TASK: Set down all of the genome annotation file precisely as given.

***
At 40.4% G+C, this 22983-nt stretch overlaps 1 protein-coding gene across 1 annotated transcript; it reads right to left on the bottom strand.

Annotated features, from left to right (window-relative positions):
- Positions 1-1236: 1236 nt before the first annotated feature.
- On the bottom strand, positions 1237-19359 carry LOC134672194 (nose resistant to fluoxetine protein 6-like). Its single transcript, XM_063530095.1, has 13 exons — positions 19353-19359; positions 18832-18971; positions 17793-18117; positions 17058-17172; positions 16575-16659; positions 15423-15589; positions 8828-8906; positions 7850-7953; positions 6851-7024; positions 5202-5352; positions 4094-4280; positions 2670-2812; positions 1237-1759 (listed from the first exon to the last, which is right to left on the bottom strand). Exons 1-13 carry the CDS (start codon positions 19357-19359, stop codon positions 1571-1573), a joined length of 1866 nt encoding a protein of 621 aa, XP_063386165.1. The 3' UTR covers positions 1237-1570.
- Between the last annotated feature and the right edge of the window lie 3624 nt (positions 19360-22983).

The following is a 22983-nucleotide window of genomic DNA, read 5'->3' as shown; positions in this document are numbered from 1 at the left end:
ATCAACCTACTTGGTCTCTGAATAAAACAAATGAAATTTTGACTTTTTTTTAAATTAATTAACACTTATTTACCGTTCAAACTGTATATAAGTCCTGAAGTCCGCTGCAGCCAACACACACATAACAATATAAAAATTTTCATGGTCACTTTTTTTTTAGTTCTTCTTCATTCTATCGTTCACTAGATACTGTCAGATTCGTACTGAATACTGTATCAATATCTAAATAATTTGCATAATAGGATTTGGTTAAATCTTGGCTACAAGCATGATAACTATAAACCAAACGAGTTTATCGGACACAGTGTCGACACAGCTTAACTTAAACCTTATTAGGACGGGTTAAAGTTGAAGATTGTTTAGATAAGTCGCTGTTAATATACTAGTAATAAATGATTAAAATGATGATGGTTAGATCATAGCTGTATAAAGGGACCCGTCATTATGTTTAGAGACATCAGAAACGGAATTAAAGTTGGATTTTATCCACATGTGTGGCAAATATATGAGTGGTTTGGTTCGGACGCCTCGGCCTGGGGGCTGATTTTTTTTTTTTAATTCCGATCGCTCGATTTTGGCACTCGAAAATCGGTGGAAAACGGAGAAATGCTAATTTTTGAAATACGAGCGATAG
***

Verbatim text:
At 40.4% G+C, this 22983-nt stretch overlaps 1 protein-coding gene across 1 annotated transcript; it reads right to left on the bottom strand.

Annotated features, from left to right (window-relative positions):
- Positions 1-1236: 1236 nt before the first annotated feature.
- On the bottom strand, positions 1237-19359 carry LOC134672194 (nose resistant to fluoxetine protein 6-like). Its single transcript, XM_063530095.1, has 13 exons — positions 19353-19359; positions 18832-18971; positions 17793-18117; positions 17058-17172; positions 16575-16659; positions 15423-15589; positions 8828-8906; positions 7850-7953; positions 6851-7024; positions 5202-5352; positions 4094-4280; positions 2670-2812; positions 1237-1759 (listed from the first exon to the last, which is right to left on the bottom strand). Exons 1-13 carry the CDS (start codon positions 19357-19359, stop codon positions 1571-1573), a joined length of 1866 nt encoding a protein of 621 aa, XP_063386165.1. The 3' UTR covers positions 1237-1570.
- Between the last annotated feature and the right edge of the window lie 3624 nt (positions 19360-22983).

The following is a 22983-nucleotide window of genomic DNA, read 5'->3' as shown; positions in this document are numbered from 1 at the left end:
ATCAACCTACTTGGTCTCTGAATAAAACAAATGAAATTTTGACTTTTTTTTAAATTAATTAACACTTATTTACCGTTCAAACTGTATATAAGTCCTGAAGTCCGCTGCAGCCAACACACACATAACAATATAAAAATTTTCATGGTCACTTTTTTTTTAGTTCTTCTTCATTCTATCGTTCACTAGATACTGTCAGATTCGTACTGAATACTGTATCAATATCTAAATAATTTGCATAATAGGATTTGGTTAAATCTTGGCTACAAGCATGATAACTATAAACCAAACGAGTTTATCGGACACAGTGTCGACACAGCTTAACTTAAACCTTATTAGGACGGGTTAAAGTTGAAGATTGTTTAGATAAGTCGCTGTTAATATACTAGTAATAAATGATTAAAATGATGATGGTTAGATCATAGCTGTATAAAGGGACCCGTCATTATGTTTAGAGACATCAGAAACGGAATTAAAGTTGGATTTTATCCACATGTGTGGCAAATATATGAGTGGTTTGGTTCGGACGCCTCGGCCTGGGGGCTGATTTTTTTTTTTTAATTCCGATCGCTCGATTTTGGCACTCGAAAATCGGTGGAAAACGGAGAAATGCTAATTTTTGAAATACGAGCGATAG